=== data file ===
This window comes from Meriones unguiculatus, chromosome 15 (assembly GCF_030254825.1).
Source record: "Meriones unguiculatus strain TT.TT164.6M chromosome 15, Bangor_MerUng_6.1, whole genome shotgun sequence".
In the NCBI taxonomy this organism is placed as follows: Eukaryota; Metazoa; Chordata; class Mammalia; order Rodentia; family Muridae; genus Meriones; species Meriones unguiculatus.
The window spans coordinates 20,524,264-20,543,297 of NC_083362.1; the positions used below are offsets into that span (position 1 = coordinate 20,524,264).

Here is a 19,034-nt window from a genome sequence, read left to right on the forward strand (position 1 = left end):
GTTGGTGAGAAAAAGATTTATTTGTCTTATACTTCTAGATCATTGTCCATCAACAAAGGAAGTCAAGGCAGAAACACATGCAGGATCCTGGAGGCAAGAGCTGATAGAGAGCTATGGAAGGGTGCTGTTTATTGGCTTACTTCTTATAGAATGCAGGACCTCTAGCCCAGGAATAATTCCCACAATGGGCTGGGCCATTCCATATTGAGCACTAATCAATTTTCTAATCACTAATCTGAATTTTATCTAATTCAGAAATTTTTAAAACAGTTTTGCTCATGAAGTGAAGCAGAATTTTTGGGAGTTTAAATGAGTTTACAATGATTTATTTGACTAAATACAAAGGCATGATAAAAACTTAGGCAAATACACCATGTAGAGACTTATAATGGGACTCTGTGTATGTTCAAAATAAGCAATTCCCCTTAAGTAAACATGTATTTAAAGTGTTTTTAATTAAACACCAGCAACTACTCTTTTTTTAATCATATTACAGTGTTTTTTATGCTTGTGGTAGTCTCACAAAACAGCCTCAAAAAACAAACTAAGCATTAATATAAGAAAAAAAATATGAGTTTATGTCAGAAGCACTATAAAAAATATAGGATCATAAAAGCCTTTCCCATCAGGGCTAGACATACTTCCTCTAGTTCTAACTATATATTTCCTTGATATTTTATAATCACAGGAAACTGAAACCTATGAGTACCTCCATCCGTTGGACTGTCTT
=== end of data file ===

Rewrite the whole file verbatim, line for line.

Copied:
This window comes from Meriones unguiculatus, chromosome 15 (assembly GCF_030254825.1).
Source record: "Meriones unguiculatus strain TT.TT164.6M chromosome 15, Bangor_MerUng_6.1, whole genome shotgun sequence".
In the NCBI taxonomy this organism is placed as follows: Eukaryota; Metazoa; Chordata; class Mammalia; order Rodentia; family Muridae; genus Meriones; species Meriones unguiculatus.
The window spans coordinates 20,524,264-20,543,297 of NC_083362.1; the positions used below are offsets into that span (position 1 = coordinate 20,524,264).

Here is a 19,034-nt window from a genome sequence, read left to right on the forward strand (position 1 = left end):
GTTGGTGAGAAAAAGATTTATTTGTCTTATACTTCTAGATCATTGTCCATCAACAAAGGAAGTCAAGGCAGAAACACATGCAGGATCCTGGAGGCAAGAGCTGATAGAGAGCTATGGAAGGGTGCTGTTTATTGGCTTACTTCTTATAGAATGCAGGACCTCTAGCCCAGGAATAATTCCCACAATGGGCTGGGCCATTCCATATTGAGCACTAATCAATTTTCTAATCACTAATCTGAATTTTATCTAATTCAGAAATTTTTAAAACAGTTTTGCTCATGAAGTGAAGCAGAATTTTTGGGAGTTTAAATGAGTTTACAATGATTTATTTGACTAAATACAAAGGCATGATAAAAACTTAGGCAAATACACCATGTAGAGACTTATAATGGGACTCTGTGTATGTTCAAAATAAGCAATTCCCCTTAAGTAAACATGTATTTAAAGTGTTTTTAATTAAACACCAGCAACTACTCTTTTTTTAATCATATTACAGTGTTTTTTATGCTTGTGGTAGTCTCACAAAACAGCCTCAAAAAACAAACTAAGCATTAATATAAGAAAAAAAATATGAGTTTATGTCAGAAGCACTATAAAAAATATAGGATCATAAAAGCCTTTCCCATCAGGGCTAGACATACTTCCTCTAGTTCTAACTATATATTTCCTTGATATTTTATAATCACAGGAAACTGAAACCTATGAGTACCTCCATCCGTTGGACTGTCTT